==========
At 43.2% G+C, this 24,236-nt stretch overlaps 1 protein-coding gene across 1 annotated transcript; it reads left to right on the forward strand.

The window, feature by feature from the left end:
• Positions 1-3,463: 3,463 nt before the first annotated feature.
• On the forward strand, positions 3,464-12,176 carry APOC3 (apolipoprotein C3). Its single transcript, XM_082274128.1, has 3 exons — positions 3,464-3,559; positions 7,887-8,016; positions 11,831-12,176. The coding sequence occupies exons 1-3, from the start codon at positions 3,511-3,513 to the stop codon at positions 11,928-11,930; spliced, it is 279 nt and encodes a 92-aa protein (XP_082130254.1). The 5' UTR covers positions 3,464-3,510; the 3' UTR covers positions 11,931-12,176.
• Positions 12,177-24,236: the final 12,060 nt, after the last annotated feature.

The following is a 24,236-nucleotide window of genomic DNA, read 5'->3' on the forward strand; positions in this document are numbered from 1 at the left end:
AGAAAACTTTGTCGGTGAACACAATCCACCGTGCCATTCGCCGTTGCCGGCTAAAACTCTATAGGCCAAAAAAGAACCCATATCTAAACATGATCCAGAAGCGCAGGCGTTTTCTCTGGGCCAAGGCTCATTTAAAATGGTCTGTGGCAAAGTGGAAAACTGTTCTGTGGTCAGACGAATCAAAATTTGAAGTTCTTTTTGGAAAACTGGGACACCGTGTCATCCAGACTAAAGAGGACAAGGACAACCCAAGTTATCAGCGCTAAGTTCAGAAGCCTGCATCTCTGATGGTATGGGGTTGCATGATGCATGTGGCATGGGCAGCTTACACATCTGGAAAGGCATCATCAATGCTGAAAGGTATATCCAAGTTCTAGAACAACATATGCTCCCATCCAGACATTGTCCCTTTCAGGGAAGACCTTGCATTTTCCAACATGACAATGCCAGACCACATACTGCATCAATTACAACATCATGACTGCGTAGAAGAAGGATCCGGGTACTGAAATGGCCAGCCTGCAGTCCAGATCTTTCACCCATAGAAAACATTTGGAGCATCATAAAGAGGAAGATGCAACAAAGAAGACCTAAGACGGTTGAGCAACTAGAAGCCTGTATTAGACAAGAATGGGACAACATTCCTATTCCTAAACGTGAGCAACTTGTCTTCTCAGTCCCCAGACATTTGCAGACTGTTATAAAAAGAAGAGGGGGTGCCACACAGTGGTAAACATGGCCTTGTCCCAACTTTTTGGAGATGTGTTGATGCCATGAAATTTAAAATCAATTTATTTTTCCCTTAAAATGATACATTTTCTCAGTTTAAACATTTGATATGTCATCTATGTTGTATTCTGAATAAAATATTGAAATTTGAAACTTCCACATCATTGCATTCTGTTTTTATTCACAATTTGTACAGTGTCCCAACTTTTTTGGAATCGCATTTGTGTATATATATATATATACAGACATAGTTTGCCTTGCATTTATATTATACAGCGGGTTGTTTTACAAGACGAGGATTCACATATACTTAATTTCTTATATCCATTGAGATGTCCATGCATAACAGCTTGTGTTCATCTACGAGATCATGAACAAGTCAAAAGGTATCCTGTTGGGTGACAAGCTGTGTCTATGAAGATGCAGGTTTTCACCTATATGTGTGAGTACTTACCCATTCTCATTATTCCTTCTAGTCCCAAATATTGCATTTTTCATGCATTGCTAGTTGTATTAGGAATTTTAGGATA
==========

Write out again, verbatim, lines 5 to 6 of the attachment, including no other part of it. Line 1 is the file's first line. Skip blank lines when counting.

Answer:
• Positions 12,177-24,236: the final 12,060 nt, after the last annotated feature.

The following is a 24,236-nucleotide window of genomic DNA, read 5'->3' on the forward strand; positions in this document are numbered from 1 at the left end: